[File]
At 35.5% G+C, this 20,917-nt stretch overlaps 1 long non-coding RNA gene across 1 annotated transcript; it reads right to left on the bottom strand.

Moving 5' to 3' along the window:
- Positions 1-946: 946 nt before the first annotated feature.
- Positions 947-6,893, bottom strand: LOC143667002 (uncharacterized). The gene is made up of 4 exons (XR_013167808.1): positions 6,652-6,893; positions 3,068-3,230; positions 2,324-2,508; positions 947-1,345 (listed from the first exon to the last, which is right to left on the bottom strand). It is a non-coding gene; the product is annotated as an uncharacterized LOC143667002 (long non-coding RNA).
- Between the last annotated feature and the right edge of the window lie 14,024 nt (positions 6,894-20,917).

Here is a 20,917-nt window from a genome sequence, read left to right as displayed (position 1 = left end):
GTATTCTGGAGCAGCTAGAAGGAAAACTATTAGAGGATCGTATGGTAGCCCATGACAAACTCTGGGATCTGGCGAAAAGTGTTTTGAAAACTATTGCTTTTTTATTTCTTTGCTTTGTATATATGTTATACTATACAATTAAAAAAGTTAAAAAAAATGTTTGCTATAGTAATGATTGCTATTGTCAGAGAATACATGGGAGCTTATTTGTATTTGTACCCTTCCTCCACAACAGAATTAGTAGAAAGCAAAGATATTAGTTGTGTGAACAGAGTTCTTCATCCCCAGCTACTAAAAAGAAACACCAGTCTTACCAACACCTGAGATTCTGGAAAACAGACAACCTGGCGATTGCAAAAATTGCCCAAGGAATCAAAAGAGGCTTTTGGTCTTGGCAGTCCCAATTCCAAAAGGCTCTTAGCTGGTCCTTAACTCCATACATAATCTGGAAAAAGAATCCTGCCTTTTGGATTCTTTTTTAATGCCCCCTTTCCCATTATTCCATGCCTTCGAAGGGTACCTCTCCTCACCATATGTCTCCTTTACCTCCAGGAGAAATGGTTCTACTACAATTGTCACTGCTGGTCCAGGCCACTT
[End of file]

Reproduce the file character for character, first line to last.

At 35.5% G+C, this 20,917-nt stretch overlaps 1 long non-coding RNA gene across 1 annotated transcript; it reads right to left on the bottom strand.

Moving 5' to 3' along the window:
- Positions 1-946: 946 nt before the first annotated feature.
- Positions 947-6,893, bottom strand: LOC143667002 (uncharacterized). The gene is made up of 4 exons (XR_013167808.1): positions 6,652-6,893; positions 3,068-3,230; positions 2,324-2,508; positions 947-1,345 (listed from the first exon to the last, which is right to left on the bottom strand). It is a non-coding gene; the product is annotated as an uncharacterized LOC143667002 (long non-coding RNA).
- Between the last annotated feature and the right edge of the window lie 14,024 nt (positions 6,894-20,917).

Here is a 20,917-nt window from a genome sequence, read left to right as displayed (position 1 = left end):
GTATTCTGGAGCAGCTAGAAGGAAAACTATTAGAGGATCGTATGGTAGCCCATGACAAACTCTGGGATCTGGCGAAAAGTGTTTTGAAAACTATTGCTTTTTTATTTCTTTGCTTTGTATATATGTTATACTATACAATTAAAAAAGTTAAAAAAAATGTTTGCTATAGTAATGATTGCTATTGTCAGAGAATACATGGGAGCTTATTTGTATTTGTACCCTTCCTCCACAACAGAATTAGTAGAAAGCAAAGATATTAGTTGTGTGAACAGAGTTCTTCATCCCCAGCTACTAAAAAGAAACACCAGTCTTACCAACACCTGAGATTCTGGAAAACAGACAACCTGGCGATTGCAAAAATTGCCCAAGGAATCAAAAGAGGCTTTTGGTCTTGGCAGTCCCAATTCCAAAAGGCTCTTAGCTGGTCCTTAACTCCATACATAATCTGGAAAAAGAATCCTGCCTTTTGGATTCTTTTTTAATGCCCCCTTTCCCATTATTCCATGCCTTCGAAGGGTACCTCTCCTCACCATATGTCTCCTTTACCTCCAGGAGAAATGGTTCTACTACAATTGTCACTGCTGGTCCAGGCCACTT